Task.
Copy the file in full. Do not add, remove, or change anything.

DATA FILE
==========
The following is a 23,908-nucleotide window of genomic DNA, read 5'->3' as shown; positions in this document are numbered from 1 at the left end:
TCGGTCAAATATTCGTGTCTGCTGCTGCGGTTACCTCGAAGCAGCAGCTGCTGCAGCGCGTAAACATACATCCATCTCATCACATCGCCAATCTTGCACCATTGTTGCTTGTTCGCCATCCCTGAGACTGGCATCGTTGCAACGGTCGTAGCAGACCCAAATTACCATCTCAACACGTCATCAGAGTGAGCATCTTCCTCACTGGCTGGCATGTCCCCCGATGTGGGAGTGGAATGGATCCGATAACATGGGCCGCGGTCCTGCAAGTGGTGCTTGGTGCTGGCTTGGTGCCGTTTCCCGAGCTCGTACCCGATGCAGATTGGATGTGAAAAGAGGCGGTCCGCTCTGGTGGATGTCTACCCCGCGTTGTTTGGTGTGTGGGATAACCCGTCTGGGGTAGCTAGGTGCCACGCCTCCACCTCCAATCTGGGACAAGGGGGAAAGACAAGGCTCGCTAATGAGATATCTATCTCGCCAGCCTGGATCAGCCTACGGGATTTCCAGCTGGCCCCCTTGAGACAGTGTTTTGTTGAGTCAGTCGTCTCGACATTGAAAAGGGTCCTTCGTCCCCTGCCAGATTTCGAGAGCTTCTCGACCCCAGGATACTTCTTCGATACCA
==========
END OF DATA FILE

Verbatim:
The following is a 23,908-nucleotide window of genomic DNA, read 5'->3' as shown; positions in this document are numbered from 1 at the left end:
TCGGTCAAATATTCGTGTCTGCTGCTGCGGTTACCTCGAAGCAGCAGCTGCTGCAGCGCGTAAACATACATCCATCTCATCACATCGCCAATCTTGCACCATTGTTGCTTGTTCGCCATCCCTGAGACTGGCATCGTTGCAACGGTCGTAGCAGACCCAAATTACCATCTCAACACGTCATCAGAGTGAGCATCTTCCTCACTGGCTGGCATGTCCCCCGATGTGGGAGTGGAATGGATCCGATAACATGGGCCGCGGTCCTGCAAGTGGTGCTTGGTGCTGGCTTGGTGCCGTTTCCCGAGCTCGTACCCGATGCAGATTGGATGTGAAAAGAGGCGGTCCGCTCTGGTGGATGTCTACCCCGCGTTGTTTGGTGTGTGGGATAACCCGTCTGGGGTAGCTAGGTGCCACGCCTCCACCTCCAATCTGGGACAAGGGGGAAAGACAAGGCTCGCTAATGAGATATCTATCTCGCCAGCCTGGATCAGCCTACGGGATTTCCAGCTGGCCCCCTTGAGACAGTGTTTTGTTGAGTCAGTCGTCTCGACATTGAAAAGGGTCCTTCGTCCCCTGCCAGATTTCGAGAGCTTCTCGACCCCAGGATACTTCTTCGATACCA